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Canon 70-300mm Is USM Vs Canon 70-200 F4 L  
User currently offlinedfinley From United States of America, joined May 2006, 13 posts, RR: 0
Posted (1 year 2 months 3 weeks 2 days 4 hours ago) and read 6890 times:

I might have an opportunity to buy a slightly used Canon 70-200 f4 L, but I would also have to sell my Canon 70-300mm IS USM to be able to afford it. Is this low end L lens worth selling the 70-300 mm for? I primarily use it for plane spotting.


We've flown over 3 million miles this year, most of them trying to find this place. - Foster Brooks
12 replies: All unread, jump to last
 
User currently offlineyerbol From Kazakhstan, joined Feb 2010, 219 posts, RR: 0
Reply 1, posted (1 year 2 months 3 weeks 2 days 1 hour ago) and read 6870 times:
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I had one in the past and can say that 70-200mm F4 L is very sharp lens. It is also produce better colors than non-L lens. Fast shutter speed and your technique should give you good result. Be aware when you buy used lens. Check it properly before buying.

[Edited 2013-06-08 14:34:18]


With best regards from Almaty
User currently offlineChukcha From Australia, joined Mar 2006, 1980 posts, RR: 7
Reply 2, posted (1 year 2 months 2 weeks 5 days 8 hours ago) and read 6756 times:
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I don't own a Canon 70-200 f4 L, but I borroved it once from a friend, and I was very impressed with the image quality. It was better than my Canon 100-400 L, and way better than the Canon 70-300 IS USM (I have one of those, too). I would definitely sell 70-300 IS USM to buy 70-200 f4 L, no doubt about it.

User currently offlinevikkyvik From United States of America, joined Jul 2003, 9945 posts, RR: 26
Reply 3, posted (1 year 2 months 2 weeks 5 days 7 hours ago) and read 6747 times:
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Quoting dfinley (Thread starter):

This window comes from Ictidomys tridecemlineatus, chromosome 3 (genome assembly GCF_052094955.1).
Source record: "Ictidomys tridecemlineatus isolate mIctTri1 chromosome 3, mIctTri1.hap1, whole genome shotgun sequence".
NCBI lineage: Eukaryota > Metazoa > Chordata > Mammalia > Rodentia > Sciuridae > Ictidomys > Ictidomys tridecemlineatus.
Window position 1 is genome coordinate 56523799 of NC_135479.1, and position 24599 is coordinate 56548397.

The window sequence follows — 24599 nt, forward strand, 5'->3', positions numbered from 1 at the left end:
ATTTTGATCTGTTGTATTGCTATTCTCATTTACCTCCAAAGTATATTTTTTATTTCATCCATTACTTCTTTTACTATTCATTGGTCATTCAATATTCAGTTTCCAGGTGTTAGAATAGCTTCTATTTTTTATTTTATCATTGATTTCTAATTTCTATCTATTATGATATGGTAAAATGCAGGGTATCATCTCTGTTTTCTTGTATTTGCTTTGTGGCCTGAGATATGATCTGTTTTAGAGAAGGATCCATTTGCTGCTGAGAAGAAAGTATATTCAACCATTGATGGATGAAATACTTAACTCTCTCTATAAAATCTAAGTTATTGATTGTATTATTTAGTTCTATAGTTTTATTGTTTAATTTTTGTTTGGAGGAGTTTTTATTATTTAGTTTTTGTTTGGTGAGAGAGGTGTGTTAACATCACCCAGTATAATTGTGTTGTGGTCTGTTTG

I might have an opportunity to buy a slightly used Canon 70-200 f4 L, but I would also have to sell my Canon 70-300mm IS USM to be able to afford it. Is this low end L lens worth selling the 70-300 mm for? I primarily use it for plane spotting.

I wouldn't call the 70-200 F4L "low end". It's cheap, but you get a great lens, especially for the money.

Personally, I would say it depends on the quality of your 70-300 IS USM. Mine was too soft to use above ~250mm, so when I bought my 70-200 F4L, I was only giving up 50mm. And given the extra sharpness, I was able to crop in more anyway to make up for it. But if you need that 200-300mm range, you may want to look at other options.

FYI, I bought my 70-200 used as well. No complaints whatsoever.



"Two and a Half Men" was filmed in front of a live ostrich.
User currently offlineangad84 From India, joined Nov 2012, 810 posts, RR: 1
Reply 4, posted (1 year 2 months 2 weeks 5 days 6 hours ago) and read 6740 times:

I shoot with a 100-400L and 70-200 f/4L IS.

If I had to keep just one, I would give up the 100-400 in a heartbeat. It's slow (aperture and AF speed) and gets unusably soft above ca. 350mm. It's the lens that only gets out of the bag when I'm at air shows (which, unfortunately, is more often than not) or when I need to shoot distant subjects in good light (see: slow aperture).

The 70-200 f/4 is not a fast lens per se, but doesn't need to be stopped down for sharpness, so you can happily shoot at f/4 all day without worrying about light OR sharpness! The AF is lightning fast and, with my 50D, perfectly accurate. I don't mind losing ca. 150mm compared to the 100-400L because I gain a tonne of sharpness and a tonne of light. However, the reach does limit me to shooting ground and approach/departure shots, which does cause frequent issues with heat haze.

Also, if you're worried about buying used, don't be. I got my 70-200 brand new, but have snapped it in half twice (don't ask, I have terrible luck) and both times it's come back repaired from Canon just as good as new. Those things can take a fair amount of abuse and it (obviously) doesn't take much to get them ship-shape if they do end up being damaged.

At the end, it's like Vik said. The choice boils down to whether you want more reach or more quality.

Hope this helps

Cheers


User currently offlineckw From UK - England, joined Aug 2010, 732 posts, RR: 16
Reply 5, posted (1 year 2 months 2 weeks 4 days 23 hours ago) and read 6713 times:

The 70-200 is a classic lens. Although relatively inexpensive, it's what L glass is all about - great colour, contrast and sharp through out the zoom range. Can be used wide open with confidence, and built to last.

Cheers,

Colin



Colin K. Work, Pixstel
User currently offlineDubi From Slovenia, joined Mar 2006, 14 posts, RR: 0